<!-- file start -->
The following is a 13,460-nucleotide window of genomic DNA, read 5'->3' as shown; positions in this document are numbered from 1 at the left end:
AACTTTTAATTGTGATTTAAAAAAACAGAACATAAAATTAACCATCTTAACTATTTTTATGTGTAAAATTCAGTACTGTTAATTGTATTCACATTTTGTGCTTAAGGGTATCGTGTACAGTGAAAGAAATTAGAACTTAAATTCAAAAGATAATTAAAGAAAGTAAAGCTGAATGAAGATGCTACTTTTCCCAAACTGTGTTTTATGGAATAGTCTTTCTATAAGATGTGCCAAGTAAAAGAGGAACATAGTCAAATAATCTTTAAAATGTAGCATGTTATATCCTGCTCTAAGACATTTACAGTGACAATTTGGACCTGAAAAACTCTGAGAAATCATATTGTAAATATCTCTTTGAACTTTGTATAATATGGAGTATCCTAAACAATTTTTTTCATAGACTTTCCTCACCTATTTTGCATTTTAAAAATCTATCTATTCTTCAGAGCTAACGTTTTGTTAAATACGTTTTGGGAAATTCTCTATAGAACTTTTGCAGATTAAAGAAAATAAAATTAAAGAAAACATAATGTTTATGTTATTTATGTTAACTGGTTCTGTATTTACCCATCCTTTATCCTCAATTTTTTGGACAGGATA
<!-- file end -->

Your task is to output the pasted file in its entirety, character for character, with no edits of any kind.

The following is a 13,460-nucleotide window of genomic DNA, read 5'->3' as shown; positions in this document are numbered from 1 at the left end:
AACTTTTAATTGTGATTTAAAAAAACAGAACATAAAATTAACCATCTTAACTATTTTTATGTGTAAAATTCAGTACTGTTAATTGTATTCACATTTTGTGCTTAAGGGTATCGTGTACAGTGAAAGAAATTAGAACTTAAATTCAAAAGATAATTAAAGAAAGTAAAGCTGAATGAAGATGCTACTTTTCCCAAACTGTGTTTTATGGAATAGTCTTTCTATAAGATGTGCCAAGTAAAAGAGGAACATAGTCAAATAATCTTTAAAATGTAGCATGTTATATCCTGCTCTAAGACATTTACAGTGACAATTTGGACCTGAAAAACTCTGAGAAATCATATTGTAAATATCTCTTTGAACTTTGTATAATATGGAGTATCCTAAACAATTTTTTTCATAGACTTTCCTCACCTATTTTGCATTTTAAAAATCTATCTATTCTTCAGAGCTAACGTTTTGTTAAATACGTTTTGGGAAATTCTCTATAGAACTTTTGCAGATTAAAGAAAATAAAATTAAAGAAAACATAATGTTTATGTTATTTATGTTAACTGGTTCTGTATTTACCCATCCTTTATCCTCAATTTTTTGGACAGGATA